During those early days, Ludington was a poor town after the logging industry closed down.  Thee depression came and there was not a lot of work in the area.  There was no State Park and no Route 116 going out along Lake Michigan.  Aunt Ethel used to make us peanut butter and Spanish onion (sliced very thin) sandwiches, fruit and cookies for our lunch and we would hike over the dunes to Lake Michigan.  We swam, ate our picnic lunch and hiked home having been gone most of the day.  No one thought about the possibility of us drowning or meeting with foul play.  Life was simple then without all the problems we have today.

Our cottage wasn’t very large, but Grandma always managed to make room for everyone.  After Grandpa died in 1934 our family of four and Lisa and Sam Carlson would spend a week or two with Grandma.  Dad and Mom had one bedroom, Lisa and Sam the other one.  Grandma and I shared a drop sided bed on the porch and brother Howie slept on a cot.  I remember being up here one time with my grandparents, Uncle Rudy and one of his many girlfriends.   He had a small speed boat and took her out for a ride, ran out of gas way up north and had to paddle home.  The girl was red as a lobster and in a lot of pain.  Guess who had to sleep with her that night?  Yes, it was me.  I was afraid to move and sure did not get much sleep, but neither did she!

When the Carlsons came up all the Borgesons and Bergesons enjoyed going to West Side Inn (now Hobby Crest) to drink beer, pop or whatever and dance.  West Side was a very rustic fishing camp back then and was owned by Mrs. Shuster.  She also owned the Grand Hotel in town.  West Side was run by the caretaker named Herman.  The building had a long front porch with many rockers on it and we always enjoyed going up there.  Our dads and uncles enjoyed playing pinochle and played for nickels and dimes.  My cousins and my brother made up this verse and chanted it to them:

North Side, South Side, East Side

We want a nickel for West Side!

It wasn’t very poetic but we usually received the nickels and hiked to West Side for our candy bars.

Grandma was a good cook and I’ll never forget the special cardamom rolls and coffee cake she made.  I can still see them raising on the bed in the bedroom next to the kitchen.  She also made strawberry jam from wild strawberries that was delicious.  She made New England Dinner which consisted of smoked butt, potatoes, carrots, cabbage and onions.  She knew I did not care much for the vegetables so she would mash time for me with her fork and put lots of butter on them.  She sure made them taste good!

My dad loved to fish and would rent a boat from West Side.  He would always take grandpa with him and as grandpa’s health failed Dad would have to lift him into the boat.  He always sat right up in the front end of the boat.  Fishing was very good on Hamlin Lake and with the perch we caught in Lake Michigan we had many delicious fish dinners.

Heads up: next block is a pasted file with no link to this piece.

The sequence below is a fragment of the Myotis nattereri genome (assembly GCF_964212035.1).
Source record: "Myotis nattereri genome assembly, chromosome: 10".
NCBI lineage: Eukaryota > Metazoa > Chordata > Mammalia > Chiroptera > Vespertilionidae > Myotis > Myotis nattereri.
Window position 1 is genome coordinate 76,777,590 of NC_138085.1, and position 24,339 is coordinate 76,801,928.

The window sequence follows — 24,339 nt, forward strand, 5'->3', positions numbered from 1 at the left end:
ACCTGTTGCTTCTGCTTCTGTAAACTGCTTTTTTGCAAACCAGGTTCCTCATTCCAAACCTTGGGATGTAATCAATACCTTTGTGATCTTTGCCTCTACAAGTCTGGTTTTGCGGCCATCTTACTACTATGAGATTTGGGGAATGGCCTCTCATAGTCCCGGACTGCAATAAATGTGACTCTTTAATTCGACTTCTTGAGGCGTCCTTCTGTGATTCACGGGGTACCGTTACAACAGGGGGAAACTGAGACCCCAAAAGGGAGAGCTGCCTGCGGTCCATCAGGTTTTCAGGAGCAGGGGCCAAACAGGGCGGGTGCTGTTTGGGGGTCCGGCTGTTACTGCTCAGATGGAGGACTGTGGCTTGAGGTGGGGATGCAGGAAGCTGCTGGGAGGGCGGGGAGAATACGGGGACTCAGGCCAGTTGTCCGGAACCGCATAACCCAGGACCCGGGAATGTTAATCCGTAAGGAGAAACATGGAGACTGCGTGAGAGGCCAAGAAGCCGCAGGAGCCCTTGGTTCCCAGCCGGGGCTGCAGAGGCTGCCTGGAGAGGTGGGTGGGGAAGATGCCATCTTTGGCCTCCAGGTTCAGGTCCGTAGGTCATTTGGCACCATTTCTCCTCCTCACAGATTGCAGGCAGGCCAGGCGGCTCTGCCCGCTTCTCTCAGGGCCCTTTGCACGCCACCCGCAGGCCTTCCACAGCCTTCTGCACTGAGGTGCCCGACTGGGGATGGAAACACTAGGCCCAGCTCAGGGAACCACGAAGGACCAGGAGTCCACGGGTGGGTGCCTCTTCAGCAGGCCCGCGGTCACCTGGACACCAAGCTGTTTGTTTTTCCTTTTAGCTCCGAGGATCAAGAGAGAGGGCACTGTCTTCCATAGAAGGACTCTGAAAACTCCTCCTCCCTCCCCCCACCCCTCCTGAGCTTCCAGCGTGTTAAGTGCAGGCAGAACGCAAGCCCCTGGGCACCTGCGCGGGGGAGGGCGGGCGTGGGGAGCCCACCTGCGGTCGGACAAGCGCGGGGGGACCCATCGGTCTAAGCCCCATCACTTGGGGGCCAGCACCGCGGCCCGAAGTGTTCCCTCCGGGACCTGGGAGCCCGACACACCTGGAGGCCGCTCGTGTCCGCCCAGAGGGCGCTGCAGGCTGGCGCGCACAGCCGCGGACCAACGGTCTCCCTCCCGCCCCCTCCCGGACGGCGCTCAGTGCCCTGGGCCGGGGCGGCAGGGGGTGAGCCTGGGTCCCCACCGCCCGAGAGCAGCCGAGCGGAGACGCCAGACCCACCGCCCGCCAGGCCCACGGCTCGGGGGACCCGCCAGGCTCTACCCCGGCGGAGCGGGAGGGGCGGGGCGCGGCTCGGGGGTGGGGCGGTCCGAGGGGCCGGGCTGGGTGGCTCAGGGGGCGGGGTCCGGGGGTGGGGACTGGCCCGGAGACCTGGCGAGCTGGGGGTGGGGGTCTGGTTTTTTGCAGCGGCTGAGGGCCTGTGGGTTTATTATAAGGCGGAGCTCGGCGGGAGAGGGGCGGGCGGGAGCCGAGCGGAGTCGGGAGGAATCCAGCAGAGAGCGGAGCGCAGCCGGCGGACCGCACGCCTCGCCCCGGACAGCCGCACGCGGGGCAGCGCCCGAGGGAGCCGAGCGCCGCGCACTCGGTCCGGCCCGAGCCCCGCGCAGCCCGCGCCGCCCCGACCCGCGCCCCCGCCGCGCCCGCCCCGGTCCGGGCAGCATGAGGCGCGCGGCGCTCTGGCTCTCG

One summer Eugene and I went fishing with my dad and Uncle Art Bergeson.  we were way up north on the lake when a bad storm blew up.  Dad rowed with one oar and Uncle Art the other.  They managed to pull the boat into shore and made Eugene and I get out and walk home.  They were able to get the boat to West Side, tied it up and then walked the rest of the way home.  Storms can blow up on Hamlin without much warning so everyone has a healthy respect for the lake. 

As our family grew, we decided we needed more room.  In 1969 we tore off the hold kitchen and built a basement, a new kitchen and dining area on the north side of the cottage.  We now had a wall furnace and could spend more time at the lake in spring and fall.  The outside walls were covered with rough sawn cedar and stained green.  We had added a bathroom with a shower and hot water tank so no more baths in the lake.  In 1989 as our family continued to grow, we took off the old porch and added a lower level, a large family room, deck and a second bathroom.  Once again the outside walls were sided with grey permanent siding and the windows were replaced with Anderson windows.  No more painting, staining or shutters to close each season.  Since then a new septic tank has been put in, a new well was dug and a furnace system has been installed. 

We are all thankful to my grandparents for building the cottage so many years ago and for all the love and good times we have shared on Hamlin lake.


  Hamlin Lake Preservation Society, PO Box 178, Ludington, MI 49431